- Backing away from more expensive homes. Seattle real estate growth rates are above the national average, yet I notice clients preparing to buy are not planning on home equity increasing through growth. They are conservative in deciding purchase prices and how much mortgage debt they want to take on, in order to keep cash flow available for savings.
- Engaging in less flashy lifestyles. When I first moved to Seattle prior to the economic downturn, everyone seemed to be involved in the foodie culture and expensive hobbies. Now, I notice more and more of my clients are buying cheaper cars and fewer expensive dinners. It appears that people are prioritizing experiences like travel over “stuff” when they engage in spending.
How To Save For Retirement
When you’re under 40 years old, there are a lot of priorities more immediate than retirement savings. Here are some tips on how to save for retirement even with having children, moving into your first (or larger) home and paying off student loans:
- Build the saving habit. I always say that wealth is dictated by paying attention to savings, not the stock market. Focus on what you CAN do instead of what you can’t. Saving something—even as little as $50 monthly—is better than nothing. Make it automatic and increase the amount as you are able.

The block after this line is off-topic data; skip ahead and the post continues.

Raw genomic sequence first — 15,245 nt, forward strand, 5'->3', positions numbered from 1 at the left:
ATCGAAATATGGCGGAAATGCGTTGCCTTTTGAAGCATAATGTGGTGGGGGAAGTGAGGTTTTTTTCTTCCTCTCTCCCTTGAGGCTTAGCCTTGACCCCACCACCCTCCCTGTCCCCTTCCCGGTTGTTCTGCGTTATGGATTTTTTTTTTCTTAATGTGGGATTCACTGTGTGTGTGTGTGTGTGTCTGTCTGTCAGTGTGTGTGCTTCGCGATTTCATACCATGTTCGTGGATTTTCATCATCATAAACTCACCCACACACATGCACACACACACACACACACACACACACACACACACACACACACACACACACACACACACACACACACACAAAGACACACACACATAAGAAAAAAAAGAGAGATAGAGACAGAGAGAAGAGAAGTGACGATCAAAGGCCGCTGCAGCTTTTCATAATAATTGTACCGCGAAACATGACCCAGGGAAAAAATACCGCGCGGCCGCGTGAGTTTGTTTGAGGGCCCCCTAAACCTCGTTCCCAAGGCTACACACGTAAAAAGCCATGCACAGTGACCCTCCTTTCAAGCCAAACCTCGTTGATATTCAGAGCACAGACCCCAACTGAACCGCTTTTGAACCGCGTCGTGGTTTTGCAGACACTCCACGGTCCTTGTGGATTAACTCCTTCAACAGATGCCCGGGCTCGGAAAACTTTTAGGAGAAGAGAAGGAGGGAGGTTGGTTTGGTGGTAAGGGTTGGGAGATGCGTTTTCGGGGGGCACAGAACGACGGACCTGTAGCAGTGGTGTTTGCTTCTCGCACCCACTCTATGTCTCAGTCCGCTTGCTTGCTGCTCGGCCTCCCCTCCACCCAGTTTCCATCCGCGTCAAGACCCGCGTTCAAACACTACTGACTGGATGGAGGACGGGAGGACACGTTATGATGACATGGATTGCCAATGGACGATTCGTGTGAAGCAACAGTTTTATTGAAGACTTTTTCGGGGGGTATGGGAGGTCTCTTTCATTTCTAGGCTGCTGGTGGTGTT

- Always get the free money. If your employer does provide matching funds, save into your 401k so you get 100% of the allowable match. If your employer offers company stock at a reduced price (usually through the employer stock purchase plan or ESPP), take advantage of it.
- Know that funding one IRA annually probably won’t get you there. If you don’t have an employer plan available for retirement savings, you can use an IRA or Roth IRA, but the maximum contribution for 2013 is $5,500 for people under 50 years old. You’ll probably need to save more like in the $15,000 to $20,000 range annually.
- Consider a side hustle to boost your savings. I have many clients who supplement their income through a side hustle: selling photos or crafts on Etsy, working as a virtual assistant, walking dogs and designing websites. You never know when your passion or hobby could become financially lucrative!
Retirement savings doesn’t need to be scary or intimidating to people who are under 40 years old. The key is to do what you can and be creative in finding ways to save a few more dollars as you go. The most important step is to simply begin.
Actions This Week
- Resolve To Do Something. You might increase your current savings by $50, or simply open a new account. Find one small step that you can take to help you focus on retirement savings.
- Stay Positive. I come across a lot of anxiety when people start thinking—and worrying—about the future. YOU control the future by taking action. It’s possible you will need to adapt as you go, but isn’t that true of everything you decide is worth doing?
- Get Clarity. Some people start simply by saving. Other people need a road map to get motivated. Decide what information you need to take action, and then get it.
And if you think you might need some support with this, you might want to start by aligning your priorities with your money through my Chief Initiative workbook – you can download your free copy here.